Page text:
How to Write a Birth Plan
Depending on where you live in the world, you may be given the opportunity to write your birth plan. Your birth plan is a list of choices that you have made about your birth- such as place of birth (birth centre, labour ward or home) and options for pain management.
I often say to clients that it's worth thinking of 'preferences' rather than a 'plan', so there can be an attitude of flexibility rather than getting too stuck on things panning out a particular way.
The truth is that no matter how much someone prepares for birth, they are not ultimately in control. Control is something in our modern world that we think we have, and can get attached to.
It's worth knowing more about your options in your particular place of birth. For example if you wish to have an epidural, you will either go to the labour ward straightaway or transfer there from the birth centre. You should be able to find your provider's information online.
Things to consider before writing your plan:
- Use the exercise of writing your birth plan as a way to connect with yourself and your baby.
- Take yourself somewhere calm and quiet with a journal.
- Even if you have strong feelings about wanting your birth to go in a certain direction, it's worth addressing how you feel about different options e.g. epidurals, instrumental deliveries, caesarean sections and breech deliveries.
- Spend as long as you need to write it out, and then take the opportunity to edit it down. It will be far easier for your birthing team to take in the most important points if it's short. It's worth highlighting the most important parts too.
Things to consider:
Place of birth: Birth centre/ labour ward/ home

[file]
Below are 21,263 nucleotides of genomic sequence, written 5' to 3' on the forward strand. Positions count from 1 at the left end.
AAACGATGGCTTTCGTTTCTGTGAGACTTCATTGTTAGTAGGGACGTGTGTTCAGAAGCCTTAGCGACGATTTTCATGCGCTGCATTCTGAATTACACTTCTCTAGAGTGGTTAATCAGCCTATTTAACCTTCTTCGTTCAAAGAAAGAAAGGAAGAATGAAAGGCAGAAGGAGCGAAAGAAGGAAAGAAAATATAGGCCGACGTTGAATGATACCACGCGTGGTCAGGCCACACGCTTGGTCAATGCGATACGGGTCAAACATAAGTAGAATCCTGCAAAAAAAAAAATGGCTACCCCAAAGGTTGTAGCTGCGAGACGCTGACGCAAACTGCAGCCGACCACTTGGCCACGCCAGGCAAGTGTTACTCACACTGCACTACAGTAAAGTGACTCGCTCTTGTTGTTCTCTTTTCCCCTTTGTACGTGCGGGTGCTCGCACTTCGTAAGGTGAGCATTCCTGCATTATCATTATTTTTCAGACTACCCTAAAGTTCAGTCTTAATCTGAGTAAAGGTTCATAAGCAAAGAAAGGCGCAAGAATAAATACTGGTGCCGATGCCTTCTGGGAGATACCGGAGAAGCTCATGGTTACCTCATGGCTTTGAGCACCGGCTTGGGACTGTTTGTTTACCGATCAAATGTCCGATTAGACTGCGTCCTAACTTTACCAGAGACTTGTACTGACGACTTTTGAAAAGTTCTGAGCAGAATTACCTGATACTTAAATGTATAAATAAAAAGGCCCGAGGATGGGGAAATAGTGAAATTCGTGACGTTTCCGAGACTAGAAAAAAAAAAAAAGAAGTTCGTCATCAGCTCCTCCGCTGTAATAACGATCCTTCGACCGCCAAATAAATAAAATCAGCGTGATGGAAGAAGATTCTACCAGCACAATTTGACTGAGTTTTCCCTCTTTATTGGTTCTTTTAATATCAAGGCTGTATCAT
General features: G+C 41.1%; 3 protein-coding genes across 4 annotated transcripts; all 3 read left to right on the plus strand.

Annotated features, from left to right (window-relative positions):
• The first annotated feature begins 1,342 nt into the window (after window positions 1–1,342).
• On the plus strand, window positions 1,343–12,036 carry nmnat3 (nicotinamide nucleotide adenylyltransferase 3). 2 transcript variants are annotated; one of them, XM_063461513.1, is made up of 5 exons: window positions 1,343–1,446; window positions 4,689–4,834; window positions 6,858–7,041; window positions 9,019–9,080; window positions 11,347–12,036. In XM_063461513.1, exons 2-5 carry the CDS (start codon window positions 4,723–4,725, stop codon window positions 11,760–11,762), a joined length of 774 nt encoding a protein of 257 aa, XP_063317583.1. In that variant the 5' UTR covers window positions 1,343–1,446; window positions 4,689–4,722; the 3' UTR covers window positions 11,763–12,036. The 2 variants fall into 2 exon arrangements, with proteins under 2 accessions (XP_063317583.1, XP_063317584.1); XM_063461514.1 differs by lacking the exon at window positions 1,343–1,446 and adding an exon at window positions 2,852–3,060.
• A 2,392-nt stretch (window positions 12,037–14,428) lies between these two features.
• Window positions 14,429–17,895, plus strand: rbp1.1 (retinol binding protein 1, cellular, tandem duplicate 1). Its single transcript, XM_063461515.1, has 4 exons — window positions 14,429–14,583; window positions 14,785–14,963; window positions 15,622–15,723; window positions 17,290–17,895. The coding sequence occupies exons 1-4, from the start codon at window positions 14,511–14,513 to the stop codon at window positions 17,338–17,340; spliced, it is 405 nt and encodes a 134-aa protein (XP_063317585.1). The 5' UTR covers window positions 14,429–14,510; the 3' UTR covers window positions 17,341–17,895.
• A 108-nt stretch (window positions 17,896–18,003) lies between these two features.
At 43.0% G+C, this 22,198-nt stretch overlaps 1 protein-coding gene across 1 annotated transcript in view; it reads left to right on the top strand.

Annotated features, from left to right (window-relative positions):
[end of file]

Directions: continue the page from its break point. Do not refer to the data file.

Who’s attending the birth: partner/ doula/ mother/ friend
How do you feel about student midwives or other observers being in the room?
Is there anything in the environment that you would like such as soft lighting, music or minimal chatter?
Would you like to be as active as possible and use different positions such as being upright, forward leaning, squatting etc for an active birth?
Would you like to use hypnobirthing imagery and language?
Regarding pain relief: would you like gas and air, a TENS machine, homeopathic remedies, medication or an epidural?
Would you like to have massage by your partner/doula
Use of the birth pool for relaxation and to progress labour- perhaps to deliver in the pool or come out of the pool to deliver?
Are you happy to be monitored without being asked each time? You can give permission for this so that you aren't interrupted whilst labouring.
Regarding internal exams- you might prefer to only have them if necessary, or decline them at all, or not be told how far dilated you are.
When it comes to delivering your baby (known as the second stage of labour), you may want to be directed to push, or you may want to listen to your own body's cues at this time.
Once you have given birth to your baby, you will also need to deliver the placenta (known as the third stage of labour). Do you wish to have a physiological third stage i.e natural delivery, or an injection?
Would you like to have delay cord clamping (ie wait until it stops pulsating?)
Are you keen to see the placenta? Do you need to keep it for any reason? eg encapsulation, smoothies, cord bank.
Let me know how you get on and if there's anything else you would like to add to your birth plan. These free icons from the Positive Birth Book are great for ease of understanding.